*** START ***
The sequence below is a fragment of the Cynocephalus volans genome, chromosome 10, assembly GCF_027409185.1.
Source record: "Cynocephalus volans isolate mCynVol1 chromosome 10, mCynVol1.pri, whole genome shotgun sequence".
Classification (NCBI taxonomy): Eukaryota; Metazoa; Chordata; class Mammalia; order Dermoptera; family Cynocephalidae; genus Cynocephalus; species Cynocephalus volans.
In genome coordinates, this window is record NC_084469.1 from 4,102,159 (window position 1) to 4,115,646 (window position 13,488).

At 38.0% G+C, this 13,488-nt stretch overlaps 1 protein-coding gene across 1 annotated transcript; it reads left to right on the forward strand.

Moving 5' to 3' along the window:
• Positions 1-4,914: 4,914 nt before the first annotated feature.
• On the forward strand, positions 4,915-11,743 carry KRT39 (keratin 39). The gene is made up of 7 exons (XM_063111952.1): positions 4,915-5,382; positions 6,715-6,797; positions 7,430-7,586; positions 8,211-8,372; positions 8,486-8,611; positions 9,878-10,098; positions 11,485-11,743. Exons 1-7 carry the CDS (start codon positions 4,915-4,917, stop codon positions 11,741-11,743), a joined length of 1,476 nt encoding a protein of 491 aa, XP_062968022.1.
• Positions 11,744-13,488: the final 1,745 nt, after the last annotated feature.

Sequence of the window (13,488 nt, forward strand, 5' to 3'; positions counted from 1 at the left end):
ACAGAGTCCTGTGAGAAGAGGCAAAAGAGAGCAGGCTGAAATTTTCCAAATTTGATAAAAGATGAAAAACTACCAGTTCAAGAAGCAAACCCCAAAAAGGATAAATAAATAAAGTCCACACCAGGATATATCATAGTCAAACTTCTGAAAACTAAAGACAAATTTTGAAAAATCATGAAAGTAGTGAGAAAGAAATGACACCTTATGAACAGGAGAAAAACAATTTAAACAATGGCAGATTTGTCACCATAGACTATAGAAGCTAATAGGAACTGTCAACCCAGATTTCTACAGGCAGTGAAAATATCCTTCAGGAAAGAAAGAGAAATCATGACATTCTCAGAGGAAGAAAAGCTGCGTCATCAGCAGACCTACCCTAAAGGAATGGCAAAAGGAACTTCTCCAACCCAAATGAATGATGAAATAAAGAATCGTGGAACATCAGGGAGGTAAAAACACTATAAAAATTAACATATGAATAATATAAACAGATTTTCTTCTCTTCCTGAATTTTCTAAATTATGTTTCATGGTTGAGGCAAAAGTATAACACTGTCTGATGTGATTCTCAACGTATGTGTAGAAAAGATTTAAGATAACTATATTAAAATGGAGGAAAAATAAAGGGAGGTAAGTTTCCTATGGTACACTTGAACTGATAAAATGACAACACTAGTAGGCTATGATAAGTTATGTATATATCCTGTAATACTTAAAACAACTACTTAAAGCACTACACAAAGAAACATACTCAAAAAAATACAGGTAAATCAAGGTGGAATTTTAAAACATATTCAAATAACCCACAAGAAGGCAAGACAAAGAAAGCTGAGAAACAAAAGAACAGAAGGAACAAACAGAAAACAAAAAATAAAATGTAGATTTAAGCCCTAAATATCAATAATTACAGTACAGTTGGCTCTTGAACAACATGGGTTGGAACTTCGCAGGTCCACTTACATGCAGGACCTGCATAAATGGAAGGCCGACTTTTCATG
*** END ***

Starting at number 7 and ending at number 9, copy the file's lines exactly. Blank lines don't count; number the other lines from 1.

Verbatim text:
• Positions 1-4,914: 4,914 nt before the first annotated feature.
• On the forward strand, positions 4,915-11,743 carry KRT39 (keratin 39). The gene is made up of 7 exons (XM_063111952.1): positions 4,915-5,382; positions 6,715-6,797; positions 7,430-7,586; positions 8,211-8,372; positions 8,486-8,611; positions 9,878-10,098; positions 11,485-11,743. Exons 1-7 carry the CDS (start codon positions 4,915-4,917, stop codon positions 11,741-11,743), a joined length of 1,476 nt encoding a protein of 491 aa, XP_062968022.1.
• Positions 11,744-13,488: the final 1,745 nt, after the last annotated feature.